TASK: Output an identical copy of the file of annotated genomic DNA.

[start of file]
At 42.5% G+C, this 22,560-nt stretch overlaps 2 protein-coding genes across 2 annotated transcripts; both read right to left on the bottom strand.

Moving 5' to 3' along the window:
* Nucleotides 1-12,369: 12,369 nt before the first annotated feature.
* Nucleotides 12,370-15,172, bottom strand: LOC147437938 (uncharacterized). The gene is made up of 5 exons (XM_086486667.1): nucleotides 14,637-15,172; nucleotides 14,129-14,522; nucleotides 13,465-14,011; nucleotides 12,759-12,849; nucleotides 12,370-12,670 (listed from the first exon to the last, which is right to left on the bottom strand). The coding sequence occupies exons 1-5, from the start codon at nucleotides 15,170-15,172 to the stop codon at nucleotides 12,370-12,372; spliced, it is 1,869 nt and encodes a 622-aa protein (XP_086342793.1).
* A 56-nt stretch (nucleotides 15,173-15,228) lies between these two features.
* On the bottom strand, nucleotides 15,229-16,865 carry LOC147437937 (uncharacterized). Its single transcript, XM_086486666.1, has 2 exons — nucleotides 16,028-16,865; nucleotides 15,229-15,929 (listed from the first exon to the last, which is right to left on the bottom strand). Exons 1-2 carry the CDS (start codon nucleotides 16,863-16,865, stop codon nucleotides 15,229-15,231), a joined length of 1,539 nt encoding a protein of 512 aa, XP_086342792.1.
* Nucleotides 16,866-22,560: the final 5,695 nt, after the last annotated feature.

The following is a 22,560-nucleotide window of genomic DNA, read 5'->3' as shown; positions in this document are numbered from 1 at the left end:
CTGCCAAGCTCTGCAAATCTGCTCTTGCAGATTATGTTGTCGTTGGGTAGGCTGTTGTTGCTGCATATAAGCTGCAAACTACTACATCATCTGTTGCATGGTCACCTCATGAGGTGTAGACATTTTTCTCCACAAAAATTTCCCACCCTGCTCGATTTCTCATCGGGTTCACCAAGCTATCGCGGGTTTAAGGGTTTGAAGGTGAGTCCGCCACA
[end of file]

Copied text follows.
At 42.5% G+C, this 22,560-nt stretch overlaps 2 protein-coding genes across 2 annotated transcripts; both read right to left on the bottom strand.

Moving 5' to 3' along the window:
* Nucleotides 1-12,369: 12,369 nt before the first annotated feature.
* Nucleotides 12,370-15,172, bottom strand: LOC147437938 (uncharacterized). The gene is made up of 5 exons (XM_086486667.1): nucleotides 14,637-15,172; nucleotides 14,129-14,522; nucleotides 13,465-14,011; nucleotides 12,759-12,849; nucleotides 12,370-12,670 (listed from the first exon to the last, which is right to left on the bottom strand). The coding sequence occupies exons 1-5, from the start codon at nucleotides 15,170-15,172 to the stop codon at nucleotides 12,370-12,372; spliced, it is 1,869 nt and encodes a 622-aa protein (XP_086342793.1).
* A 56-nt stretch (nucleotides 15,173-15,228) lies between these two features.
* On the bottom strand, nucleotides 15,229-16,865 carry LOC147437937 (uncharacterized). Its single transcript, XM_086486666.1, has 2 exons — nucleotides 16,028-16,865; nucleotides 15,229-15,929 (listed from the first exon to the last, which is right to left on the bottom strand). Exons 1-2 carry the CDS (start codon nucleotides 16,863-16,865, stop codon nucleotides 15,229-15,231), a joined length of 1,539 nt encoding a protein of 512 aa, XP_086342792.1.
* Nucleotides 16,866-22,560: the final 5,695 nt, after the last annotated feature.

The following is a 22,560-nucleotide window of genomic DNA, read 5'->3' as shown; positions in this document are numbered from 1 at the left end:
CTGCCAAGCTCTGCAAATCTGCTCTTGCAGATTATGTTGTCGTTGGGTAGGCTGTTGTTGCTGCATATAAGCTGCAAACTACTACATCATCTGTTGCATGGTCACCTCATGAGGTGTAGACATTTTTCTCCACAAAAATTTCCCACCCTGCTCGATTTCTCATCGGGTTCACCAAGCTATCGCGGGTTTAAGGGTTTGAAGGTGAGTCCGCCACA